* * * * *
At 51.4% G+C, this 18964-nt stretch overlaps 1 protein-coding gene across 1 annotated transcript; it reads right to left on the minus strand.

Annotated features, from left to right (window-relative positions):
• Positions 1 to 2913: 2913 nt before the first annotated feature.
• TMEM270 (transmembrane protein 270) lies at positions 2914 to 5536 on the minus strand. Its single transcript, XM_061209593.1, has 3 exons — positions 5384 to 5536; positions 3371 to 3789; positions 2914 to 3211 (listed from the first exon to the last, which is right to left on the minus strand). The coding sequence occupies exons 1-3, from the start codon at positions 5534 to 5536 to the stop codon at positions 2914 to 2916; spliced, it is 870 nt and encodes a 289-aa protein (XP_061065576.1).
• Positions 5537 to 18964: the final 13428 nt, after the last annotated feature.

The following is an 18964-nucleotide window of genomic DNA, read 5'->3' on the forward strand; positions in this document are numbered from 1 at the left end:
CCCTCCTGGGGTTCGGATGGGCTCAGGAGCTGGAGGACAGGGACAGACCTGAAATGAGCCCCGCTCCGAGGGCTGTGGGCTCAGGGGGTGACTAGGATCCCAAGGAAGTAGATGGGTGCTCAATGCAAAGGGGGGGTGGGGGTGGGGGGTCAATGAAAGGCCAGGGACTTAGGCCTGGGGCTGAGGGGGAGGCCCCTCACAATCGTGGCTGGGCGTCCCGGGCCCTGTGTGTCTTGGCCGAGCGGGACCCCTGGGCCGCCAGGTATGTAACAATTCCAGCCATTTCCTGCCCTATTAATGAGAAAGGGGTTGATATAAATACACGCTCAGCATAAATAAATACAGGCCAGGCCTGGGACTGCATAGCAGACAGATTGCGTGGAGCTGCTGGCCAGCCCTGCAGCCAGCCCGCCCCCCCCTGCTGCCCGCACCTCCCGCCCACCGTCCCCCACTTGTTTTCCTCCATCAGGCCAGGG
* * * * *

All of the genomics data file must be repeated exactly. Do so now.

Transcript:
At 51.4% G+C, this 18964-nt stretch overlaps 1 protein-coding gene across 1 annotated transcript; it reads right to left on the minus strand.

Annotated features, from left to right (window-relative positions):
• Positions 1 to 2913: 2913 nt before the first annotated feature.
• TMEM270 (transmembrane protein 270) lies at positions 2914 to 5536 on the minus strand. Its single transcript, XM_061209593.1, has 3 exons — positions 5384 to 5536; positions 3371 to 3789; positions 2914 to 3211 (listed from the first exon to the last, which is right to left on the minus strand). The coding sequence occupies exons 1-3, from the start codon at positions 5534 to 5536 to the stop codon at positions 2914 to 2916; spliced, it is 870 nt and encodes a 289-aa protein (XP_061065576.1).
• Positions 5537 to 18964: the final 13428 nt, after the last annotated feature.

The following is an 18964-nucleotide window of genomic DNA, read 5'->3' on the forward strand; positions in this document are numbered from 1 at the left end:
CCCTCCTGGGGTTCGGATGGGCTCAGGAGCTGGAGGACAGGGACAGACCTGAAATGAGCCCCGCTCCGAGGGCTGTGGGCTCAGGGGGTGACTAGGATCCCAAGGAAGTAGATGGGTGCTCAATGCAAAGGGGGGGTGGGGGTGGGGGGTCAATGAAAGGCCAGGGACTTAGGCCTGGGGCTGAGGGGGAGGCCCCTCACAATCGTGGCTGGGCGTCCCGGGCCCTGTGTGTCTTGGCCGAGCGGGACCCCTGGGCCGCCAGGTATGTAACAATTCCAGCCATTTCCTGCCCTATTAATGAGAAAGGGGTTGATATAAATACACGCTCAGCATAAATAAATACAGGCCAGGCCTGGGACTGCATAGCAGACAGATTGCGTGGAGCTGCTGGCCAGCCCTGCAGCCAGCCCGCCCCCCCCTGCTGCCCGCACCTCCCGCCCACCGTCCCCCACTTGTTTTCCTCCATCAGGCCAGGG